Particularly Vulnerable to God's Judgment
A second reason the elder-shepherds might shrink back from their duty is that not only are they vulnerable to man's normal antagonisms, but they are also vulnerable to God's judgment in a peculiar way. You recall that 1 Peter 4:17 says God's judgment had begun with the house of God. There is a scary reference here to Ezekiel 9 for the elders. Ezekiel 9 is a description of the way God brought judgment on his people once before. He not only began at the house of God; he began with the elders.
4 And the Lord said to him [an angel], "Go through the midst of the city, even through the midst of Jerusalem, and put a mark on the foreheads of the men who sigh and groan over all the abominations which are being committed in its midst." 5 But to the others He said in my hearing, "Go through the city after him and strike; do not let your eye have pity, and do not spare. 6 Utterly slay old men, young men, maidens, little children, and women, but do not touch any man on whom is the mark; and you shall start from My sanctuary." So they started with the elders who were before the temple.
In other words, it has been God's way bring judgment on his own people beginning with the house of God (as 4:17 says), and in the house of God beginning with the elder-shepherds.
So it's not surprising that the elders in the churches of Pontus, Galatia, Cappadocia, Asia, and Bythinia might have been reluctant to exercise oversight. So Peter says exercise your oversight "not under compulsion, but voluntarily."
A Test of the True Elder-Shepherd
What this means is that danger and difficulty is one test of the true elder-shepherd. Just this week we have been reading in John 10 and I saw this with tremendous personal forcefulness and relevance. Jesus said in John 10: "He who is a hireling, and not a shepherd, who is not the owner of the sheep, beholds the wolf coming, and leaves the sheep, and flees, and the wolf snatches them, and scatters them. He flees because he is a hireling and is not concerned about the sheep." In other words the presence of danger and difficulty tend to separate the hirelings from the shepherds.
They tend to. But Peter warns that there are a couple strong worldly motives for being an elder-shepherd even when your heart is not in it. The two motives are money and power. A man might even risk danger for a while if it meant a comfort boost of financial gain, or an ego boost of power.
2. Not for Sordid Gain, but with Eagerness
Verse 2 at the end: exercise your oversight "not for sordid gain, but with eagerness." "Sordid gain" means making the ministry a means to get rich. It means being motivated by money in the ministry. It means thinking constantly about vacations and days off and retirement benefits instead of thinking about the value of the human soul and the preciousness of truth and the power of the Holy Spirit and the coming glory of the Chief Shepherd. A man might even hang on for a while in the face of great difficulty if he could make godliness a means of gain, as Paul said in 1 Timothy 6:5.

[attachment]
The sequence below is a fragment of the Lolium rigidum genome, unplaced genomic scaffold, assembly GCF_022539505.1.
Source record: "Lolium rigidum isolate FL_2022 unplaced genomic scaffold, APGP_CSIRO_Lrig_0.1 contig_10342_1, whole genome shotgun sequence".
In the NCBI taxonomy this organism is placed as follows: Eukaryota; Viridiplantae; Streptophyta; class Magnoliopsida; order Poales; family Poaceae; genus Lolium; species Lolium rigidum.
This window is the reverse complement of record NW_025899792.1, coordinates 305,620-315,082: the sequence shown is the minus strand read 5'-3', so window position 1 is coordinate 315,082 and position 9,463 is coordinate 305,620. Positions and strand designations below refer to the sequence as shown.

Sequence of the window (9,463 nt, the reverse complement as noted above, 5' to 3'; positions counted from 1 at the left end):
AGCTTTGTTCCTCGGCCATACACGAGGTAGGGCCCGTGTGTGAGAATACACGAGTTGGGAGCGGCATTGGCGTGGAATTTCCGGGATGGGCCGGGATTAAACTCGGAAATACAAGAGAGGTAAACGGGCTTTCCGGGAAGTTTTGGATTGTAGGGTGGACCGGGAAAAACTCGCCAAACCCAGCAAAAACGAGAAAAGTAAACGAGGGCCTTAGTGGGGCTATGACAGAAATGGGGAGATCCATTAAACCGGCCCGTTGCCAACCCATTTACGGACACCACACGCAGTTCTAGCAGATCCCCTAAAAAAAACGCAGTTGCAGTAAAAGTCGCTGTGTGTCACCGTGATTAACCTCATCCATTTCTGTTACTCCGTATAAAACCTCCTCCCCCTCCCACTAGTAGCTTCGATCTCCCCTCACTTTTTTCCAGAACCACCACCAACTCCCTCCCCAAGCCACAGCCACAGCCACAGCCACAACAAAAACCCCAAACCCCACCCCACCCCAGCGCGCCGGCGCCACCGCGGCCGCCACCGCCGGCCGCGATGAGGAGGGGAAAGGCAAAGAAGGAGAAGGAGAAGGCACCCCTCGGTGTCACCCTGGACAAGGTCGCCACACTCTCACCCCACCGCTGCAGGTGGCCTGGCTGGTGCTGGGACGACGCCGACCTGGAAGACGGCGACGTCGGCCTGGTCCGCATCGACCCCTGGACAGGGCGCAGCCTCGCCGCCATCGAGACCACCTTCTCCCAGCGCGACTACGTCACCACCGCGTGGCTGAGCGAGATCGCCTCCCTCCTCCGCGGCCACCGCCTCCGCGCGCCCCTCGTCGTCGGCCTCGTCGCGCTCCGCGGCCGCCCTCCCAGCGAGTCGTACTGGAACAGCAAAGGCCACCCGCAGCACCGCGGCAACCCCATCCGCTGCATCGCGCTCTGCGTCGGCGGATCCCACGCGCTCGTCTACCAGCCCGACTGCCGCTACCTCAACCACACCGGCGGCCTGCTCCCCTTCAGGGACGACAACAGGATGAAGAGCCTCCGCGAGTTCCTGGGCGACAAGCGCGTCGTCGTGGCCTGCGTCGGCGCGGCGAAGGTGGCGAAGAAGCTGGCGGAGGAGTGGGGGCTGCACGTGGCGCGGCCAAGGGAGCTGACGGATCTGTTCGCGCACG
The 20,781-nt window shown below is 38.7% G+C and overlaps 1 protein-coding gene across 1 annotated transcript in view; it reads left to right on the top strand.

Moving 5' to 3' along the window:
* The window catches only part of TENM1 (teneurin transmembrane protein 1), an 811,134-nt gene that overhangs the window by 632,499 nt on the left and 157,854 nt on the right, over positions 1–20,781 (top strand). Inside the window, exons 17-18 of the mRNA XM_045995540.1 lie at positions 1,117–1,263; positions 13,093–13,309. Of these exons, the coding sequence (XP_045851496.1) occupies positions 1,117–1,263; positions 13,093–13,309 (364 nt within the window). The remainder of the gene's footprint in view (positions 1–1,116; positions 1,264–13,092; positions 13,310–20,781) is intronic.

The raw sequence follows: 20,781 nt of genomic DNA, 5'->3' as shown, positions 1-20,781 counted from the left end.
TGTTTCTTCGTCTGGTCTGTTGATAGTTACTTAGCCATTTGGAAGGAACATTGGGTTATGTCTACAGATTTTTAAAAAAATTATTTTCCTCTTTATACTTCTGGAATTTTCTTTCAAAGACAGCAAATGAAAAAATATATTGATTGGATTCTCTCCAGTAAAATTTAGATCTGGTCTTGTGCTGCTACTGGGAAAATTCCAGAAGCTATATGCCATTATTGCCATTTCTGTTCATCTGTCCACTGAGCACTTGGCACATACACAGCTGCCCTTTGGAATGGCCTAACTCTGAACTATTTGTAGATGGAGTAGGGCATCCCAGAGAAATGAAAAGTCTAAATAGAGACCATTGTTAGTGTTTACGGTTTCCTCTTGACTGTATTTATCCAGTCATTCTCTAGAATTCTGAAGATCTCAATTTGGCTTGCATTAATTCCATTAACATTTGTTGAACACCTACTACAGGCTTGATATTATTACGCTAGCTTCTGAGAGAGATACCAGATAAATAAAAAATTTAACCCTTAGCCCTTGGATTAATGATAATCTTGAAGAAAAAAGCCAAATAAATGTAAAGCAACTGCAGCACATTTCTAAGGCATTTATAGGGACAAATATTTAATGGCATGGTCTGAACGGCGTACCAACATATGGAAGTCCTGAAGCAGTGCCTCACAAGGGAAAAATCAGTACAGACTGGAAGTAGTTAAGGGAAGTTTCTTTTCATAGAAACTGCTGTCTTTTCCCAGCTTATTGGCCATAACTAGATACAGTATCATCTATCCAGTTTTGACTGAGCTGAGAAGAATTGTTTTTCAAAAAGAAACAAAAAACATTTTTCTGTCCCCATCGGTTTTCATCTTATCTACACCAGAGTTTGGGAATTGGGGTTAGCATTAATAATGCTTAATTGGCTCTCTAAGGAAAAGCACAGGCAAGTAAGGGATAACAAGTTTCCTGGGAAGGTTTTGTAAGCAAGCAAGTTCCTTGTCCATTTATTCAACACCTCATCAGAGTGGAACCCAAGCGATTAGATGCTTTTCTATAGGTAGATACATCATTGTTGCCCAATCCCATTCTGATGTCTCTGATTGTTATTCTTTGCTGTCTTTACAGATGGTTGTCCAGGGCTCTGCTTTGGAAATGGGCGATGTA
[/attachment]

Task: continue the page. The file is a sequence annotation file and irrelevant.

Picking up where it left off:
3. Not Lording It Over, but Proving to Be Examples
Then in verse 3 Peter warns against the other worldly motive that might keep an elder-shepherd in office when his heart for it is gone. He says that we should not exercise our oversight as "lording it over those allotted to your charge, but proving to be examples to the flock."
"Lording it over" implies that the elder-shepherd is driven by the love of power. He gets an ego high from flaunting his authority and prestige and dominance. He needs to be up front. He likes the best seats in the synagogue, as Jesus said. He likes to be addressed with titles. He craves the praise and the dependence of men. He may be a boisterous domineering sort. Or he may manipulate with the feigned pain of a wounded hero. Or he may be a consummate politician who measures his words so as to curry the favor of the powerful and enhance his security in office.
Peter says: the test of such elder-shepherds is in their life—their whole life. Are they examples for the flock? Verse 3: Do not lord it over the flock, "but prove to be examples to the flock." Is their public oversight a show, or does their whole life prove their authenticity? Is there a public shepherd and a different private shepherd? What about his family and his finances and his hospitality and his discernment and reputation among spiritual people and those outside?
The Need to Be Discerning
Sometimes we think that seasons of suffering are automatically purifying for the church and its leaders; and in general they are. But Peter makes it plain here that it is not so simple. He was writing into a season of suffering. And instead of assuming that danger and difficulty would automatically cleanse the eldership, he warns that even when men have lost the heartfelt desire for the great work of shepherding the flock of God, and even when they may face danger and difficulty in it, some might hang on because of money and power.
O how discerning the church needs to be. O how we elder-shepherds need to "take heed to ourselves" as well as to all the flock (Acts 2:28)! And search ourselves and test ourselves and see if there be any wicked way in us. If we don't, God will.
What Sustains the Eager Love of Elder-Shepherds
What then can sustain the love expressed in the words: Exercise oversight "with eagerness." Do you see that phrase at the end of verse 2? Shepherd the flock "with eagerness." That is, want to! Love to! Delight to! Here is real love for the flock—eagerness to shepherd, not motivated by money or power.
What can sustain that kind of love? Peter tells us in verse 4: "And when the Chief Shepherd appears, you will receive the unfading crown of glory."
I am in touch with a good number pastors around the country and a good number of elders. I don't know any today who would say that their job is easy. But the ones I know best (in this church and beyond) are good men. What keeps them going is not the love of money or the love of power. What keeps them going is that when the Chief Shepherd comes, he is going to call us to account and say, "Did you feed my sheep? Were you vigilant over the souls of my sheep? Did you seek my lost sheep? Did you guard the deposit of my truth? Did you stand watch against the wolves? Did you love my flock?"
And when the Chief Shepherd comes, with him will come his everlasting reward: the unfading crown of glory. And that will be enough for the elder-shepherd. God is building something wonderful at Bethlehem: elder-shepherds, deacons, ministers of mercy of all kinds. You are a part of it. Pray. Dream. Be ready. God is building and calling. Listen for him.